During a talk on linguistics and cognition, Noam Chomsky was asked about the limits of scientific understanding in relation to the mind. Could new discoveries push our understanding of the mind beyond the material? Chomsky’s reply was that as new discoveries accrue, the definition of what is “material” or “natural” expands. Chomsky had earlier discussed the legacy of Isaac Newton, suggesting that Newton’s own discoveries had made the notion of a “material” world completely unintelligible, yet the language and conceptual framework of science had proceeded as if materiality were still, like, a thing. Humans create categories for phenomena, but phenomena continues to play by their own rules even if our categories change.
Science is perhaps the most effective intellectual tool human beings have developed for forming a coherent picture of nature and the world in which we live, but it is the nature of nature to short circuit our epistemological certainties. The current group exhibition ‘Fail Better…Eine Kleine Inventur’ at Adamski Gallery presents work by four artists all concerned with the nature of reality and our ability to understand and reckon with it. The resulting works speak of the difficulty, subjectivity, and slipperiness of knowledge, belief and understanding.
“What is true at first light can be a lie by noon,” Ernest Hemingway wrote; the artists in this exhibition, particularly the questing Joel Tauber, however, would perhaps expand the aphorism to much more Chomskyan proportions: “By nightfall, truth itself becomes a lie.” Tauber’s work in the exhibition —’7 Attempts to Make a Ritual’— explores his own religious experience as a means of knowledge. Tauber is seeking communion, joy, sublimity and terror in the world and he works to achieve these states in various forms of physical labour, in and upon the world. Tauber is seen digging holes in the desert, burying himself in a shallow grave as night draws in; few works so directly connect to the linguistic root of the word “human”: the Latin word “humando”, meaning “burying”. Tauber’s inward journey takes him to numerous sites of natural beauty and foreboding, including a group of caves in which he seeks, like Pope Celestine V, to find enlightenment in a darkness inscribed by nature itself.
Frank Hesse’s ‘N-Strahlen’ is also concerned with the things science can tell us about the natural world, not least our capacities to deceive ourselves about the meaning of scientific experiments. In the work, a small speaker rests on a plinth, and, from it, a voice intones the story of René Blondlot, the French physicist who posited the existence of a theoretical form of radiation which he named the “N-Ray”. Blondlot’s story is a cautionary tale of the boundaries of science and the boundlessness of human credulity. When I originally encountered the work—the voice of Hesse’s narrator permeates the space and was slightly interfering with the soft audio of Tauber’s video—I found the black box somewhat laboured as an object; the proximity of the sound receiver and CD player made the work distinctly more material than felt necessary. A disembodied voice describing an elusive physical phenomenon would perhaps have been truer to the narrative that unfolded, but the story was a fascinating one nonetheless, and Hesse’s work kept me listening beside the black box until the tale ended and looped back to its beginning.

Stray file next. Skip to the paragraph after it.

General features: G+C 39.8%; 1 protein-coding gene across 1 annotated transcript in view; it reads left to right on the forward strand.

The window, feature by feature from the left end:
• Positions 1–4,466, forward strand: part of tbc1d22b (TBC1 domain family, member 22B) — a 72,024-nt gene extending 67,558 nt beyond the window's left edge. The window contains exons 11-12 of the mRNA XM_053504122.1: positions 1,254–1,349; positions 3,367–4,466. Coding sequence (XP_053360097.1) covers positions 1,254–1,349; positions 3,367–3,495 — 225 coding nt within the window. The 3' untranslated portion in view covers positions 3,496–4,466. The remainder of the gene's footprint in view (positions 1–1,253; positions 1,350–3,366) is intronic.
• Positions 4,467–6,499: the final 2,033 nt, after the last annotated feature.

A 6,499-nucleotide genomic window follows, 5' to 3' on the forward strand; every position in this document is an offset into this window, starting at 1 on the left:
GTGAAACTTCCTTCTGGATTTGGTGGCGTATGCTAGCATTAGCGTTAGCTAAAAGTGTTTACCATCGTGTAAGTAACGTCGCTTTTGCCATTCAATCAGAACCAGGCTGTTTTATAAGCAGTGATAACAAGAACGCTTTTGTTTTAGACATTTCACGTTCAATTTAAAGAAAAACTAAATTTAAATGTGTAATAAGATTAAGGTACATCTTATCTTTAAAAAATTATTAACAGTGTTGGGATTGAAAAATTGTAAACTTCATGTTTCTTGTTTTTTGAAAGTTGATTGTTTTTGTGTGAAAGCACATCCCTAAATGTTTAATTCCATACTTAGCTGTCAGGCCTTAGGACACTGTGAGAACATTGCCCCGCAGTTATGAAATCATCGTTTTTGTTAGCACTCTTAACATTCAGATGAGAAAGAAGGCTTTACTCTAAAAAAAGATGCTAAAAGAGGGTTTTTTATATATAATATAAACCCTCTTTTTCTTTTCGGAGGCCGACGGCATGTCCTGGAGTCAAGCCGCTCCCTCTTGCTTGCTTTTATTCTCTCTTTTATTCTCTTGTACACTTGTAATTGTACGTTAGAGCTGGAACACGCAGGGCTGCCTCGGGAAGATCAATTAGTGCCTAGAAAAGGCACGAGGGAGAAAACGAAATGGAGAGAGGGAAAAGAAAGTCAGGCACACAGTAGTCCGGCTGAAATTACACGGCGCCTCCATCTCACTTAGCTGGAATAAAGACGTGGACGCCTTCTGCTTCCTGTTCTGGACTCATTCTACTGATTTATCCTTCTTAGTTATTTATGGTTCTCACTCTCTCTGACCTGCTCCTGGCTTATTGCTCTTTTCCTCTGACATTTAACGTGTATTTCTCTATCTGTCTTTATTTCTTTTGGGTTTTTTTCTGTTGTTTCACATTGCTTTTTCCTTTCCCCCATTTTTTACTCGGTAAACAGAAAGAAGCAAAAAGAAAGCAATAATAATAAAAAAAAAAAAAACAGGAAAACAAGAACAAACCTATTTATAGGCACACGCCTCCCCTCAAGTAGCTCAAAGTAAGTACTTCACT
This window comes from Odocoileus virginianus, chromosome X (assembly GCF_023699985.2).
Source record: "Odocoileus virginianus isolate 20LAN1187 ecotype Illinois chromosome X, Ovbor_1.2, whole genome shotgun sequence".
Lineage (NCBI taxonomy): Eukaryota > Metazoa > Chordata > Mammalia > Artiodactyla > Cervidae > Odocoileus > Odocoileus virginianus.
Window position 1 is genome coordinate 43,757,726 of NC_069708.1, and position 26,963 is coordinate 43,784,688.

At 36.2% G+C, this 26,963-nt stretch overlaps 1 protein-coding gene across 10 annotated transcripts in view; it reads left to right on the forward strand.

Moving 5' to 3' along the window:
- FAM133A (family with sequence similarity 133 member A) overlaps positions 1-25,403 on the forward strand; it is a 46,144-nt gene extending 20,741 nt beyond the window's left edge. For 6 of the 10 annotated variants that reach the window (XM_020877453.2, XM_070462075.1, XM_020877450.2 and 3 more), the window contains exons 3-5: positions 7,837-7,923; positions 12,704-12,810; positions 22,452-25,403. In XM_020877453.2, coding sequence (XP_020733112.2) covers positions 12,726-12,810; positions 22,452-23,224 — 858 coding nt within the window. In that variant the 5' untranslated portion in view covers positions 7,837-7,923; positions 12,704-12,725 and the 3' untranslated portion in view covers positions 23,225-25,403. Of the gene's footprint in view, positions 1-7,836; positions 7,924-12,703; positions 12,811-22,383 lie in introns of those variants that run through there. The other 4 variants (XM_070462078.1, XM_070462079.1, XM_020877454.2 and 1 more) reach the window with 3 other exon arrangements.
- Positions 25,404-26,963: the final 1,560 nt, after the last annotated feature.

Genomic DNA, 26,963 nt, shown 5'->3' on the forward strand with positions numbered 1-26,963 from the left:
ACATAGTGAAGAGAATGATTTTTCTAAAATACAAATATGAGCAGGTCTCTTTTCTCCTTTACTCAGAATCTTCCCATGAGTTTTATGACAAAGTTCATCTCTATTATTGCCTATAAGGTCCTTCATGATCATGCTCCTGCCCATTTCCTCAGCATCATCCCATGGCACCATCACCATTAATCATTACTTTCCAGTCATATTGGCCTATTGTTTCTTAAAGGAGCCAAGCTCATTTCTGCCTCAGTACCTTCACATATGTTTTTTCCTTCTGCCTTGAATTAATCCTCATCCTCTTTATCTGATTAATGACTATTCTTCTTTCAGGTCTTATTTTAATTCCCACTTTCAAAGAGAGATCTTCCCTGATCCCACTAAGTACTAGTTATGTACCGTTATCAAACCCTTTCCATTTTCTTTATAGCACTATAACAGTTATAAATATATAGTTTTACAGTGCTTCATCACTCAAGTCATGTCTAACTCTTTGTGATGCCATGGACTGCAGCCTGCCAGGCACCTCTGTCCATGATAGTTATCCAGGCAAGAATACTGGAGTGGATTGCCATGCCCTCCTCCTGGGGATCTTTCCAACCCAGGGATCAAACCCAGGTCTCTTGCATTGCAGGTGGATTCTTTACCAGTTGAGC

Standing before the row of three glass orbs filled with the component liquids of the explosive, nitroglycerin, suspended by steel cables from the ceiling of the gallery that constitute the work ‘Newton’s Cradle’ by Katja Aufleger, a deeper anxiety descended on me. Aufleger’s reference to the desktop device that relies on the contact and subsequent displacement of a set of spheres to demonstrate the conservation of motion and energy seems to already contain the act that would turn the work from aesthetic object into explosive device: the physical intervention of a human being. As with Tauber’s work, Aufleger’s ‘Newton’s Cradle’ serves as a reminder that humans are not simply “part of nature”, we are nature and nature is us, no matter how many distinctions we seek to draw. Bright lines to guide us through the world may be an appealing promise that certain branches of the sciences may seek, but reality is always much cloudier, and understanding has a habit of vanishing in the face of more knowledge and experience and confronting this awareness honestly, as the works in ‘Fail Better…’ seem to seek to do, is itself also only a beginning. As the Samuel Beckett quotation that the show’s title references suggests, one is always failing, but at one’s best, one can hope to fail forward.